The triumph of the state sector has been exaggerated

England’s 500 best-performing state schools outperformed the top 500 private schools

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The Independent Online

At first sight, the story was sensational enough to send shock waves throughout the world of education.

There’s no longer any point paying for your child to go to an independent school, the front page of The Daily Telegraph claimed, as state schools do better in exams. An analysis of Department for Education exam league table statistics showed England’s 500 best-performing state schools outperforming the top 500 private schools that  offer A-levels.

It added that the top 1 per cent of state schools did better than 98 per cent of the private sector. There was a government source on hand to say: “We think the data is hugely welcome and that it vindicates our reforms and the next step should be to turbocharge those reforms.” In other words, step up academisation. The truth is, though, that these figures do not offer a fair comparison – as education pundits made clear yesterday. Professor Alan Smithers, director of the Centre for Education and Employment at Buckingham University, said it was “a misleading comparison” and pointed out they compare a proportion of the state sector with every independent school in the country that takes A-levels.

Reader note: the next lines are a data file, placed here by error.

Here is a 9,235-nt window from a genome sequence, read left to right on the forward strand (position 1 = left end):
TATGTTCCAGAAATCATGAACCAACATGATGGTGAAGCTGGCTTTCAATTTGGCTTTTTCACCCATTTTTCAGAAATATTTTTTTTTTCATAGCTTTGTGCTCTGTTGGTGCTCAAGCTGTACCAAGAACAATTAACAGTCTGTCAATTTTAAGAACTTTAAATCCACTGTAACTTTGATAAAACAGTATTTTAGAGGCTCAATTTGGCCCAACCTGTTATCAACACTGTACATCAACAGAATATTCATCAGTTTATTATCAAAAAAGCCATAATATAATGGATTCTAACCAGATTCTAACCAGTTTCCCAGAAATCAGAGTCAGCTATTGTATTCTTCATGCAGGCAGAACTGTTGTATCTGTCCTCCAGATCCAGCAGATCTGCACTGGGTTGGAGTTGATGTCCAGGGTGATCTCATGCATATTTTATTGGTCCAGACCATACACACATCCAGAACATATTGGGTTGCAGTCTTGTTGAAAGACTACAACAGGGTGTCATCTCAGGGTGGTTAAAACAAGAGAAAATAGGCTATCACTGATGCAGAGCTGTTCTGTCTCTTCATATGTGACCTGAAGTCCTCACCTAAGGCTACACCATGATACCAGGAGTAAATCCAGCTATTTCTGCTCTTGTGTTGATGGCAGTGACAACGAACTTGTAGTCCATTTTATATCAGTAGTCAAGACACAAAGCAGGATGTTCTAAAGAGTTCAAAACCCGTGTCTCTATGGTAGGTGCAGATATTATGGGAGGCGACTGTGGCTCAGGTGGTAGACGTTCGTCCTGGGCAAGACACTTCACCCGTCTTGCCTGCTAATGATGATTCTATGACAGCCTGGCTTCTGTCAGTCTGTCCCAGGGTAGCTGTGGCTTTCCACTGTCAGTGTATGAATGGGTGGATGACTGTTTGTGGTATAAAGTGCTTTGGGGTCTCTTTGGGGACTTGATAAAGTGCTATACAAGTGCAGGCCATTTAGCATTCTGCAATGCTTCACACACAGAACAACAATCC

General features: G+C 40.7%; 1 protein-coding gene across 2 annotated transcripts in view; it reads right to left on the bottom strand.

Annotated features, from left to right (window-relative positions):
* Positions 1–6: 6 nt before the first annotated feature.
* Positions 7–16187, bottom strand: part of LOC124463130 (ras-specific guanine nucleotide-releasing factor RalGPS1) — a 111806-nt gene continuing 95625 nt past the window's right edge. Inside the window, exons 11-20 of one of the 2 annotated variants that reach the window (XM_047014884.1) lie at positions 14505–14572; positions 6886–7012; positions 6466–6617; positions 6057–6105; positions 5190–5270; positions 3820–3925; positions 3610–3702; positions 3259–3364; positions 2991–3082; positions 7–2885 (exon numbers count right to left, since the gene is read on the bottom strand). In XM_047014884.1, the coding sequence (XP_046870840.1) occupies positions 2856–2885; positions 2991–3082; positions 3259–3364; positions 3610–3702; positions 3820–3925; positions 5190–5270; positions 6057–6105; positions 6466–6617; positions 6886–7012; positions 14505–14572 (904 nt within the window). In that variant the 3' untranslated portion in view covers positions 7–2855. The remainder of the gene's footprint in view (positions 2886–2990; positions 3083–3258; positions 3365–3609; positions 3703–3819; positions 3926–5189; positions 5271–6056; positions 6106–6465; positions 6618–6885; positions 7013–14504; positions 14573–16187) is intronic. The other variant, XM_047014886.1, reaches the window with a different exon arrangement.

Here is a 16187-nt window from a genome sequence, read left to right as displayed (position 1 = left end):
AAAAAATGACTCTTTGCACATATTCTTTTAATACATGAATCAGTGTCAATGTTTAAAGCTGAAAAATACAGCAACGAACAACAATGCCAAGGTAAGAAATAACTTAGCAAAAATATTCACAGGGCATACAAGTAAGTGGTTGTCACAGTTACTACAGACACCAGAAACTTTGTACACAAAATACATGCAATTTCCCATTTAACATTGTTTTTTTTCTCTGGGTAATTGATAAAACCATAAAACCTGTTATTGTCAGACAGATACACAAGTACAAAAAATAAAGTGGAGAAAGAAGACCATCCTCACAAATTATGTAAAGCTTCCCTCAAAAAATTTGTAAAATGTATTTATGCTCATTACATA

This is not to deny that great strides forward have not been made by schools like Mossbourne Academy in Hackney, east London, which has an A-level point score of  809.4 – enabling it to compete with the best of the independent sector.

However, the plain fact is that the vast majority the best exam results within the state sector come from the country’s remaining 164 grammar schools – and that has been the case for decades rather than a new phenomenon inspired by the move towards academies.

Boys make their way to classes across the historic cobbled School Yard of Eton College. File photo

The truth is, as the independent schools reveal today, the percentage of their entries that are given A* or A grades at A-level is around 50 per cent – nearly double the national average.

It is perhaps worth pondering that – while the slant put on yesterday’s analysis can be talked up as a victory for the Conservatives’ education reforms – an incoming Jeremy Corbyn-led Labour government could perhaps use it to close down the private sector on the grounds it is no good.

There are lies, damned lies and statistics.  While taking my hat off to those state schools that have made advances – both under Labour and the Coalition – it does not pay to overegg the pudding.